Steppin' Out Again
The X-Men

The X-Men

The Green Door Store, Brighton - 22nd May 2015
We really had thought we had seen it all and there were no surprises left. So many bands have reformed over the past few years that we thought nothing would ever shock us again. The Mary Chain playing Psychocandy? No problem. The Pop Group at Sticky Mike's? Well, it makes sense. Mott The Hoople at the O2? Logical. But never in our wildest dreams did we envisage standing in the Green Door Store in 2015 watching The X-Men playing 'Do The Ghost'. Or anything else for that matter.

We had bought that band's legendary debut single in 1984 as the sixth release on the fledgling Creation label. It was a blistering psychobilly romp with an archetypal sinister laugh at the beginning, classic B52s backing vocals, slashing rockabilly guitars and plenty of crowd-pleasing 'whoos'. It didn't sound like anything else the label produced, though it sold well enough to be re-pressed with a different colour sleeve, and the band followed it up with a second single 'Spiral Girl' the following year. At the time they were pretty active in the London live circuit, but tied to a publishing contract they hated, the band only recorded one more record, a mini album deliberately made up of covers, entitled Lillies For My Pussy, released on Media Burn Records in 1986.

The X-Men reformed in November 2014 to play a gig at the Wedgewood Rooms in Southsea, making this their second UK performance in 28 years. With some whirling keyboards added to the classic band line-up, the X-Men look in extremely fine fettle, with singer Mark Stars sporting only a slightly smaller quiff than in his glory days. Though he struggles to read the set list after removing his glasses, with his bandmates prompting him which song follows which, it is clear he can still move with the best of them and the crowded stage at the Green Door Store is hindering him from more frantic activity. He does attempt to join the audience during the opening number, but only manages to send his monitor crashing to the ground so thereafter behaves himself whilst making the most of the floorspace at his disposal.

Of course we are treated to 'Do The Ghost' and 'Talk' from the first single, along with 'Spiral Girl' from the second, and the songs sound as fresh as the day they were released. There has obviously been plenty of rehearsing going on as there is barely a hiccup and The X-Men sound as tight as you like, though drummer Debbie Green (who also featured in Thee Headcoatees) gets one intro wrong much to Stars' delight. The audience are loving every minute and bopping along nicely and it is a long time since we have seen a GDS audience so involved, or one containing such a wide variety of age groups.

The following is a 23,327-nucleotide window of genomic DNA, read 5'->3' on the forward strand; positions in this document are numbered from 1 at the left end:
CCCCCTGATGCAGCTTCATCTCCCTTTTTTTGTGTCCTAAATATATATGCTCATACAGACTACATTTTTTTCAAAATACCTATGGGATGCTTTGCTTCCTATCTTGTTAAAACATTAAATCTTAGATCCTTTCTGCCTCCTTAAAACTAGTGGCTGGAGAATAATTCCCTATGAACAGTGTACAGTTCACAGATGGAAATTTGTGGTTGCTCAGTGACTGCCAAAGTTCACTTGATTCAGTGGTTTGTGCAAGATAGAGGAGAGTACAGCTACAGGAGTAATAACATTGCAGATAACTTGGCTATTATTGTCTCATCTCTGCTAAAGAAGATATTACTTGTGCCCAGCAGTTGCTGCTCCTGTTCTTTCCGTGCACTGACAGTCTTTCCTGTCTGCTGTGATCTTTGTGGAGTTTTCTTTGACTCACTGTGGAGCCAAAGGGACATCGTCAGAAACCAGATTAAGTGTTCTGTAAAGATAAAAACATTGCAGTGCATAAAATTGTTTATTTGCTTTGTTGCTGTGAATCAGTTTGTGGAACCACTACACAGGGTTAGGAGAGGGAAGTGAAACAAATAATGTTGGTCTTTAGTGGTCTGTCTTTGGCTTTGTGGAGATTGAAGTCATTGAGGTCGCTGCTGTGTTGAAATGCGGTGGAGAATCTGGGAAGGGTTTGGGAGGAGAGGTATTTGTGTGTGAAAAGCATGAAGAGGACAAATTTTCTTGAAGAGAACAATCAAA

'Don't Break This Heart Of Mine', 'You I'll Be Following', 'Leave This House' and 'Hard Coming Love' are played from the mini album, along with The Sonics' classic 'The Witch'. Newer band compositions are added to the mix debating the struggles of life on the Kent borders, while the set can only be concluded with 'Do The Ghost' followed by a brilliant version of The Revillos' 'Yeah Yeah' which gives all of the band members – guitarist Tom Cullinan, bassist Tim Hosking and vocalist Sue F – a chance to shine. It has been a hour-long set, pretty good by any standards, but the band are enjoying themselves so much they look as though they want to play all night.

It has been great evening, aided in no small part by support acts The Sine Waves, all white coats, masks and classic instrumentals, and The Hillmans who don't have quite enough songs to fill their allocated time slot, though they do provide the only double bass of the night. What is left now to shock us? It would have to be good to top this. Perhaps Glenn Miller flying in for a turn at the Albert?

The X-Men
Words by Adam Hammond
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